TSU’s homecoming continued with a music concert featuring Kash Doll, Boosie, Moneybagg Yo, Glorilla, and more for students to have an unforgettable night with some of their favorite rap artists. In the midst of events, Mr. and Miss TSU, Davin Latiker and Victoria McCrae, had their special night, their coronation, during homecoming to officially wear the crowns as queen and king.

“To me, coronation is truly a magical experience,” said McCrae, who was crowned as the 94th Miss TSU. “It is a moment that you not only cherish with the currently reigning royal court but with all royals, admin, family, and students. Being coronated is an indescribable feeling. It is a true moment of happiness and an overwhelming sea of joy.”

TSU President Glenda Glover waves to the crowd of thousands at the 2023 homecoming parade heading down historic Jefferson Street

Davin Latiker believed that coronation represents a significant moment of recognition. “It is a night dedicated to acknowledging the remarkable achievements of the individuals within the royal court,” he said. “It’s an event that celebrates excellence and serves as an opportunity to reflect on the journey that brought us here.”

Hollywood came to campus as TSU was the first stop on The Shop UNINTERRUPTED HBCU Tour. Guests for the live taping included TSU alumnus Dwane “Key Wane” Weir, Jr., a Grammy award-winning music producer and songwriter who has worked with Beyonce, Drake, Jazmine Sullivan, and Big Sean just to name a few.

Hundreds of alumni, family and friends at the inaugural alumni “We Are One” Day party at TSU.

He was joined by actress and producer Crystal Renee, from Tyler Perry’s Sistas and Zatima television shows. The Shop co-creator Paul Rivera and comedian Kevin Fredericks, professionally known as KevOnStage, served as hosts. The TSU show will air in November on the show’s YouTube Channel and will also feature President Glenda Glover, the Aristocrat of Bands along with Mister and Miss TSU Davin Latiker and Victoria McCrae.

For alumni, the party was in full swing with DJ D-Nice. The DJ to the stars entertained homecoming crowds for two days, on Friday at the Ultimate Day Party and Saturday at the TSU Official Tailgate Event.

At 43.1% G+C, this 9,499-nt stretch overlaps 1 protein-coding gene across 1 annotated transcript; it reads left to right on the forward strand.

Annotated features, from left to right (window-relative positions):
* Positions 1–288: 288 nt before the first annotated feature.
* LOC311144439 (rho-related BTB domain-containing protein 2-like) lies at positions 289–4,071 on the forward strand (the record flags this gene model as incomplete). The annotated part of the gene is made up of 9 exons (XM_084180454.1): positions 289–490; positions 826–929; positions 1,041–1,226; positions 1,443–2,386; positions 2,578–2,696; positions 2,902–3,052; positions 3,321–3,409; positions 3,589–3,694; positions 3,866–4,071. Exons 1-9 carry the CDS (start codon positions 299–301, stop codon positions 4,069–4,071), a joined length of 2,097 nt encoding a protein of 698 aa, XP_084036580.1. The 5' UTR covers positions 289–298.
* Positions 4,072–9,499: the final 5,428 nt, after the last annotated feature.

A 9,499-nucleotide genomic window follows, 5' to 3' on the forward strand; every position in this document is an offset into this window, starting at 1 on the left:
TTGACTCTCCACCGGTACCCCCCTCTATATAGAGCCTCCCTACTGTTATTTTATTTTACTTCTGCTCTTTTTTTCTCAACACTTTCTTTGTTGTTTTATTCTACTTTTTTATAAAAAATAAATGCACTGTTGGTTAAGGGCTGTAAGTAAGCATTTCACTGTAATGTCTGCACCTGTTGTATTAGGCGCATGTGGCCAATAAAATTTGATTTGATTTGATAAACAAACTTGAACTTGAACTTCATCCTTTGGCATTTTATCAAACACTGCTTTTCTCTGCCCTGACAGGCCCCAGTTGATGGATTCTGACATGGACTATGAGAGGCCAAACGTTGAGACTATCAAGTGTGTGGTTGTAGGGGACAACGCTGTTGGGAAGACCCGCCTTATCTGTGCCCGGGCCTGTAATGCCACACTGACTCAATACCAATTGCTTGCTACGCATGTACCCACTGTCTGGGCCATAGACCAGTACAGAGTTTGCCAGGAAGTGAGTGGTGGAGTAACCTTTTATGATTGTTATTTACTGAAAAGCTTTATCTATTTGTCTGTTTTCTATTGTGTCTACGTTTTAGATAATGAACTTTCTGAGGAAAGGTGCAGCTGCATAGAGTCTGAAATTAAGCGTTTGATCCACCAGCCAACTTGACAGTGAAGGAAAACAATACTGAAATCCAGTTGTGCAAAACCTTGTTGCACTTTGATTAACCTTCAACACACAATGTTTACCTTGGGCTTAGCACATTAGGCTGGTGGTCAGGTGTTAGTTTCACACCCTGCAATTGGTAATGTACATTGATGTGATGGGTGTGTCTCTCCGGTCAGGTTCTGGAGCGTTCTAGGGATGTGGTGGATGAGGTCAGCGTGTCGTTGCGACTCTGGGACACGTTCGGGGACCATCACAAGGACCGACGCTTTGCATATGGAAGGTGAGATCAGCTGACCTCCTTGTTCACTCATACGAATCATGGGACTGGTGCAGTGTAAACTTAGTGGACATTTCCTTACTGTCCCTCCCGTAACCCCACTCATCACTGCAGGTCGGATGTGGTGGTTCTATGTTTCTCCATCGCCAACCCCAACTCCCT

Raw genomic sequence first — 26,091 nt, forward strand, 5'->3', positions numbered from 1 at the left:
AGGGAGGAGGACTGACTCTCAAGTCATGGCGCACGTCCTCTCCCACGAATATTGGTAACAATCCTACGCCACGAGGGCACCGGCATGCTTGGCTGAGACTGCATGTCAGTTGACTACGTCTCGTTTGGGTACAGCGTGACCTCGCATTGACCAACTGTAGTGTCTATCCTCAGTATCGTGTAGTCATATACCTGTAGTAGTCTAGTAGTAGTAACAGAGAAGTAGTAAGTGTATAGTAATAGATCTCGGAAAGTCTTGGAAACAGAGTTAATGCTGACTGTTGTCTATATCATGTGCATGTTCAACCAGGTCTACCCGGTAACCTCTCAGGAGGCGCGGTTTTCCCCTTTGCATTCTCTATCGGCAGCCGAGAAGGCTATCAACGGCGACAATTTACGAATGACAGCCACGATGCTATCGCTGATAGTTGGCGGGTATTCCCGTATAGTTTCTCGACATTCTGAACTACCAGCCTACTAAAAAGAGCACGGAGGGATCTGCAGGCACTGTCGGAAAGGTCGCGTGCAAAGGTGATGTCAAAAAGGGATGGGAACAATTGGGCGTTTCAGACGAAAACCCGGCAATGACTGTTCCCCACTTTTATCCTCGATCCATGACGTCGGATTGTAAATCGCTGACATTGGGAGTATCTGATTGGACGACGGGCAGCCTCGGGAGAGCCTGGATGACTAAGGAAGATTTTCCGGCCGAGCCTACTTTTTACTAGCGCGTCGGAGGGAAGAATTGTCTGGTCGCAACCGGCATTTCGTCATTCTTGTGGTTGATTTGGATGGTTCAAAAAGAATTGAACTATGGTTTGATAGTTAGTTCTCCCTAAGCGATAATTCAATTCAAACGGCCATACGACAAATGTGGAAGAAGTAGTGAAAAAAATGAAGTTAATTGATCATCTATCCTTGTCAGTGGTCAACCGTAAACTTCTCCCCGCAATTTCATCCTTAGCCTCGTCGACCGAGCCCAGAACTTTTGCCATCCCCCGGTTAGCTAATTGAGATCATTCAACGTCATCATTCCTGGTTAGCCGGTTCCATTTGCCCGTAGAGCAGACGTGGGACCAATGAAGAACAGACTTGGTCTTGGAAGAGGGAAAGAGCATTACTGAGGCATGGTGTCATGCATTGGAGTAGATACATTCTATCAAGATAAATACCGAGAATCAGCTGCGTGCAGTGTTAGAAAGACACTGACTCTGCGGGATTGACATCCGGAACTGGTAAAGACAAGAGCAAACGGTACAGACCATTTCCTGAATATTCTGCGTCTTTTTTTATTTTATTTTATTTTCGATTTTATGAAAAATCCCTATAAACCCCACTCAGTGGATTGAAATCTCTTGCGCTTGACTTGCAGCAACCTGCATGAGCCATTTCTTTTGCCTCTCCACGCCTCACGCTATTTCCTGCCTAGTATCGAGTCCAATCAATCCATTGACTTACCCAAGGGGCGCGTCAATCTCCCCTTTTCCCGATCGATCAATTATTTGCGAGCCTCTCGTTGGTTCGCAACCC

Coach Eddie George and the TSU Tigers are 4-2 this season after winning the homecoming game over Norfolk State.

Debbie Howard, director of the office of alumni relations, said that homecoming goers called this year’s events one of the greatest of all time. “With so many events being held on campus now, whether it’s the pep rally, the step show, the addition of the inaugural alumni day party or the parade, it just felt like home to many,” Howard said. “To many alumni, this homecoming was one to cherish for a lifetime.”

Homecoming culminated with the TSU football Tigers improving to 4-2 this season, with a win over Norfolk State. And of course, the Aristocrat of Bands stole the halftime show.

Tennessee State University’s Homecoming 2023 was more than an event but was a testament to the pride, unity, and excellence as one.

TSU Holds Annual White Coat Ceremony, Pipeline for Medical and Healthcare Students

NASHVILLE, Tenn. (TSU News Service) – From Houston, Texas, to Tennessee State University, the Lord family said the 12-hour drive was well worth it to witness a significant milestone in their son’s journey towards becoming a medical professional. Ethan Lord, a freshman biology major, is part of TSU’s third annual White Coat Ceremony, an event marking the progress of students on the path to becoming doctors and dentists through the Dr. Levi Watkins, Jr. Medical/Dental, Accelerated Pathway Program.

Dr. Connie Graves